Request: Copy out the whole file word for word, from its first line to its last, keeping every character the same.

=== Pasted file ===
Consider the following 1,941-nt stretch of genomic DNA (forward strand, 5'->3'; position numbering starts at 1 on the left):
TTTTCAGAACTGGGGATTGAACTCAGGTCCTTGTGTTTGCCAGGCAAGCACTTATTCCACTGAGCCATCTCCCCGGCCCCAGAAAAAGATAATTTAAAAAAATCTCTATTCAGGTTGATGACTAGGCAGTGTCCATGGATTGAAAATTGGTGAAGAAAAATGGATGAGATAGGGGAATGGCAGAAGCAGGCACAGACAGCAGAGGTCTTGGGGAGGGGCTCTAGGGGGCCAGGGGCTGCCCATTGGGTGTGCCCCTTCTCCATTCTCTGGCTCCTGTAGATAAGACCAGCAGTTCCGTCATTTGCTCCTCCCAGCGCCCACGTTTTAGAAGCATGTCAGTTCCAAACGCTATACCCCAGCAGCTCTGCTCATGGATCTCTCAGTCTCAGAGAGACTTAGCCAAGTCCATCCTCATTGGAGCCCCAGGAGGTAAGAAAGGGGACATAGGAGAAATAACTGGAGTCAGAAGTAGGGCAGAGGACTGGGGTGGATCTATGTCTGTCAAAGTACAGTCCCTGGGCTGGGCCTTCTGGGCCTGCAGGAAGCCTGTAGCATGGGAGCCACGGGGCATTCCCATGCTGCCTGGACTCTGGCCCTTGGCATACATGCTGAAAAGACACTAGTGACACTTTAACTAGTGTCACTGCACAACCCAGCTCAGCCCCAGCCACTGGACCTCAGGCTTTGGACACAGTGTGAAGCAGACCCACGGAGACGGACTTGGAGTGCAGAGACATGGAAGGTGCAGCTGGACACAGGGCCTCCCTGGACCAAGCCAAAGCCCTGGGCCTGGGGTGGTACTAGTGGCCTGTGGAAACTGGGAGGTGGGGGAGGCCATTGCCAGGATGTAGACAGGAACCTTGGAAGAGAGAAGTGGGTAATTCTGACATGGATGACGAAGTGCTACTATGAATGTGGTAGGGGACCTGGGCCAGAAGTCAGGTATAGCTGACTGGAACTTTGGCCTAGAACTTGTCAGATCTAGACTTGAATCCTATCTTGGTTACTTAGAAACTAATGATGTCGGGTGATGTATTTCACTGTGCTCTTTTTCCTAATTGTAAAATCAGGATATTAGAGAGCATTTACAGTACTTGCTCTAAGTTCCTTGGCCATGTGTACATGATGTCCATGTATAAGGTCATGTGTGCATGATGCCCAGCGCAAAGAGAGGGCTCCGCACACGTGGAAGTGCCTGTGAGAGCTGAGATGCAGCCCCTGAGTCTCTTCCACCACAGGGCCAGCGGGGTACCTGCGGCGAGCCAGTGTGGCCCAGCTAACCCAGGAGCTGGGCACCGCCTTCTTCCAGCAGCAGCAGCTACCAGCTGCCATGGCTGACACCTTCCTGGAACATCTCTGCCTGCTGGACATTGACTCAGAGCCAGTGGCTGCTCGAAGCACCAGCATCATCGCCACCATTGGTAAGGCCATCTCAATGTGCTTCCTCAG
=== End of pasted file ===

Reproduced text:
Consider the following 1,941-nt stretch of genomic DNA (forward strand, 5'->3'; position numbering starts at 1 on the left):
TTTTCAGAACTGGGGATTGAACTCAGGTCCTTGTGTTTGCCAGGCAAGCACTTATTCCACTGAGCCATCTCCCCGGCCCCAGAAAAAGATAATTTAAAAAAATCTCTATTCAGGTTGATGACTAGGCAGTGTCCATGGATTGAAAATTGGTGAAGAAAAATGGATGAGATAGGGGAATGGCAGAAGCAGGCACAGACAGCAGAGGTCTTGGGGAGGGGCTCTAGGGGGCCAGGGGCTGCCCATTGGGTGTGCCCCTTCTCCATTCTCTGGCTCCTGTAGATAAGACCAGCAGTTCCGTCATTTGCTCCTCCCAGCGCCCACGTTTTAGAAGCATGTCAGTTCCAAACGCTATACCCCAGCAGCTCTGCTCATGGATCTCTCAGTCTCAGAGAGACTTAGCCAAGTCCATCCTCATTGGAGCCCCAGGAGGTAAGAAAGGGGACATAGGAGAAATAACTGGAGTCAGAAGTAGGGCAGAGGACTGGGGTGGATCTATGTCTGTCAAAGTACAGTCCCTGGGCTGGGCCTTCTGGGCCTGCAGGAAGCCTGTAGCATGGGAGCCACGGGGCATTCCCATGCTGCCTGGACTCTGGCCCTTGGCATACATGCTGAAAAGACACTAGTGACACTTTAACTAGTGTCACTGCACAACCCAGCTCAGCCCCAGCCACTGGACCTCAGGCTTTGGACACAGTGTGAAGCAGACCCACGGAGACGGACTTGGAGTGCAGAGACATGGAAGGTGCAGCTGGACACAGGGCCTCCCTGGACCAAGCCAAAGCCCTGGGCCTGGGGTGGTACTAGTGGCCTGTGGAAACTGGGAGGTGGGGGAGGCCATTGCCAGGATGTAGACAGGAACCTTGGAAGAGAGAAGTGGGTAATTCTGACATGGATGACGAAGTGCTACTATGAATGTGGTAGGGGACCTGGGCCAGAAGTCAGGTATAGCTGACTGGAACTTTGGCCTAGAACTTGTCAGATCTAGACTTGAATCCTATCTTGGTTACTTAGAAACTAATGATGTCGGGTGATGTATTTCACTGTGCTCTTTTTCCTAATTGTAAAATCAGGATATTAGAGAGCATTTACAGTACTTGCTCTAAGTTCCTTGGCCATGTGTACATGATGTCCATGTATAAGGTCATGTGTGCATGATGCCCAGCGCAAAGAGAGGGCTCCGCACACGTGGAAGTGCCTGTGAGAGCTGAGATGCAGCCCCTGAGTCTCTTCCACCACAGGGCCAGCGGGGTACCTGCGGCGAGCCAGTGTGGCCCAGCTAACCCAGGAGCTGGGCACCGCCTTCTTCCAGCAGCAGCAGCTACCAGCTGCCATGGCTGACACCTTCCTGGAACATCTCTGCCTGCTGGACATTGACTCAGAGCCAGTGGCTGCTCGAAGCACCAGCATCATCGCCACCATTGGTAAGGCCATCTCAATGTGCTTCCTCAG